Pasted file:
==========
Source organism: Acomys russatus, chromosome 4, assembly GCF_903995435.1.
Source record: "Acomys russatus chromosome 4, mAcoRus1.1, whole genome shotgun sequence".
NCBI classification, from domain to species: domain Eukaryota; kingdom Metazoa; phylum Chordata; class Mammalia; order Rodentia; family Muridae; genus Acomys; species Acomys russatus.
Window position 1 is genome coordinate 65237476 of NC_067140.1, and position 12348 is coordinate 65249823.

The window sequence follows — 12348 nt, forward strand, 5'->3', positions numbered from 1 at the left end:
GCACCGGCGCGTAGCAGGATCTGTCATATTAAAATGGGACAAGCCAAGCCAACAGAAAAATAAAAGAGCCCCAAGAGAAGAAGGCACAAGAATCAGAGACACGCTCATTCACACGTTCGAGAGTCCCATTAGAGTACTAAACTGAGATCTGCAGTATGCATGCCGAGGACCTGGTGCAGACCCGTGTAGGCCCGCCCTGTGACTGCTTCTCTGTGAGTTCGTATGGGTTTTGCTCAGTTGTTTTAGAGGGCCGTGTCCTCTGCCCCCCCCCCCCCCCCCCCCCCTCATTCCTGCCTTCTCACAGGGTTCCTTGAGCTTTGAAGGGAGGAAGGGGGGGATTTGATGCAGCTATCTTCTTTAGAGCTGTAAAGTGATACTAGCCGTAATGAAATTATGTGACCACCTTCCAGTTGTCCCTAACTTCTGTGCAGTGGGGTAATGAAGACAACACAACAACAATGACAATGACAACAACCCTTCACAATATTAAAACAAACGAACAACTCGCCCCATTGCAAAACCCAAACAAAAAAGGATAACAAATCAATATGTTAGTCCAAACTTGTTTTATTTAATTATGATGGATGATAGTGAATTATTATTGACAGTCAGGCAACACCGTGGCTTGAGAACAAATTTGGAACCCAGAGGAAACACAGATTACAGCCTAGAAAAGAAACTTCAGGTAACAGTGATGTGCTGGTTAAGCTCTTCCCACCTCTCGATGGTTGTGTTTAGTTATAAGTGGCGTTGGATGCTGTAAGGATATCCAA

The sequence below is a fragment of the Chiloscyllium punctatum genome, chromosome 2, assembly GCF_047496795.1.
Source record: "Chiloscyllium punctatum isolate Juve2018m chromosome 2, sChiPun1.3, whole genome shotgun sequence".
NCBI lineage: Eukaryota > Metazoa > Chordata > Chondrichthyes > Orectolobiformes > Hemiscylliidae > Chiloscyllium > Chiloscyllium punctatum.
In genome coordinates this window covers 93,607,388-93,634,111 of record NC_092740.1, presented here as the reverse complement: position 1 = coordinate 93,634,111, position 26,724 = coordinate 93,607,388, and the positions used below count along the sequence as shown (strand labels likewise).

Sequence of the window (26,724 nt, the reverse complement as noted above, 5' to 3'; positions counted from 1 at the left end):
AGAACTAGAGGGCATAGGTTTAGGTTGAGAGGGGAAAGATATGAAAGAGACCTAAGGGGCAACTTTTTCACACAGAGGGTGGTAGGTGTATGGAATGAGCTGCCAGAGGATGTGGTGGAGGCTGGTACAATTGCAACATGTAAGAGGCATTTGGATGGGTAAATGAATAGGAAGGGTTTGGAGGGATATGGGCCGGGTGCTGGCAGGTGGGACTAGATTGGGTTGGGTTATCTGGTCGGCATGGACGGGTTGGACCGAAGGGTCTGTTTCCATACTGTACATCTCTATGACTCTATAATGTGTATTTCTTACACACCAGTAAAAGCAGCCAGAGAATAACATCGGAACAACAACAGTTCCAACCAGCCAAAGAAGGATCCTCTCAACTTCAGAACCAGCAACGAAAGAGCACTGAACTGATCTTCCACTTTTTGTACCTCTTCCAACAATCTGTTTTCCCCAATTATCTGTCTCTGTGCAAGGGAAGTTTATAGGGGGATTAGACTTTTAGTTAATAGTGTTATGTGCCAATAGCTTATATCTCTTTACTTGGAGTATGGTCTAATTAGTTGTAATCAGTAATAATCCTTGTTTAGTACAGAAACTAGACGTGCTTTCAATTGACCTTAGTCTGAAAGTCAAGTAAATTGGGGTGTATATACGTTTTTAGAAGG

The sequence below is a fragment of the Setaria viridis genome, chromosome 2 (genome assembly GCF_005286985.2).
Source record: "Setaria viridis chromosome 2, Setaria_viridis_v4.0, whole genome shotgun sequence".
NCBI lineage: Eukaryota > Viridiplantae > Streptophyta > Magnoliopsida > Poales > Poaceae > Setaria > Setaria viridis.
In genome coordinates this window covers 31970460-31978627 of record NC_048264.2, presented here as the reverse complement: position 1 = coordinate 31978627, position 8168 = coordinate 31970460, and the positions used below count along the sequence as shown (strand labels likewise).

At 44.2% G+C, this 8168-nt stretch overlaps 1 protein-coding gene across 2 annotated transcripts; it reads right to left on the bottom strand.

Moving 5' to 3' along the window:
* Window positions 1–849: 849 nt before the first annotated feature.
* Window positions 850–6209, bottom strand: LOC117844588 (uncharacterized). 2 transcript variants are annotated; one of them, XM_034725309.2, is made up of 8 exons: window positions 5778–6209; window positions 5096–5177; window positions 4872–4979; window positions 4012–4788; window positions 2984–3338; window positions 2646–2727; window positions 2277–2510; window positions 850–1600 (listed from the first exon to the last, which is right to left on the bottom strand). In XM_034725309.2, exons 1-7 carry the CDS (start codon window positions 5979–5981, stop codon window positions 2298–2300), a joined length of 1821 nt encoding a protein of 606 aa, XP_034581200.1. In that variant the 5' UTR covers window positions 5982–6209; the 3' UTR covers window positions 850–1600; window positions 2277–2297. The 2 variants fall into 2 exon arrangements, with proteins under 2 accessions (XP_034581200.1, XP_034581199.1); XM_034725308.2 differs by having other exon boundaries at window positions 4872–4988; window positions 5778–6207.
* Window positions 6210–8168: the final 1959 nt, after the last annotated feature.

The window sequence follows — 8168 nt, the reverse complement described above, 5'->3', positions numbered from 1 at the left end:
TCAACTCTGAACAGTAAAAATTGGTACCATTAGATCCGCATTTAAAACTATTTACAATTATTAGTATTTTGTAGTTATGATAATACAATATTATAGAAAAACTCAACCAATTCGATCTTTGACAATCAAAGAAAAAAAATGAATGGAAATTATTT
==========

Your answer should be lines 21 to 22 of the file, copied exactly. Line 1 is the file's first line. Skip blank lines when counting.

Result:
* Window positions 6210–8168: the final 1959 nt, after the last annotated feature.

The window sequence follows — 8168 nt, the reverse complement described above, 5'->3', positions numbered from 1 at the left end: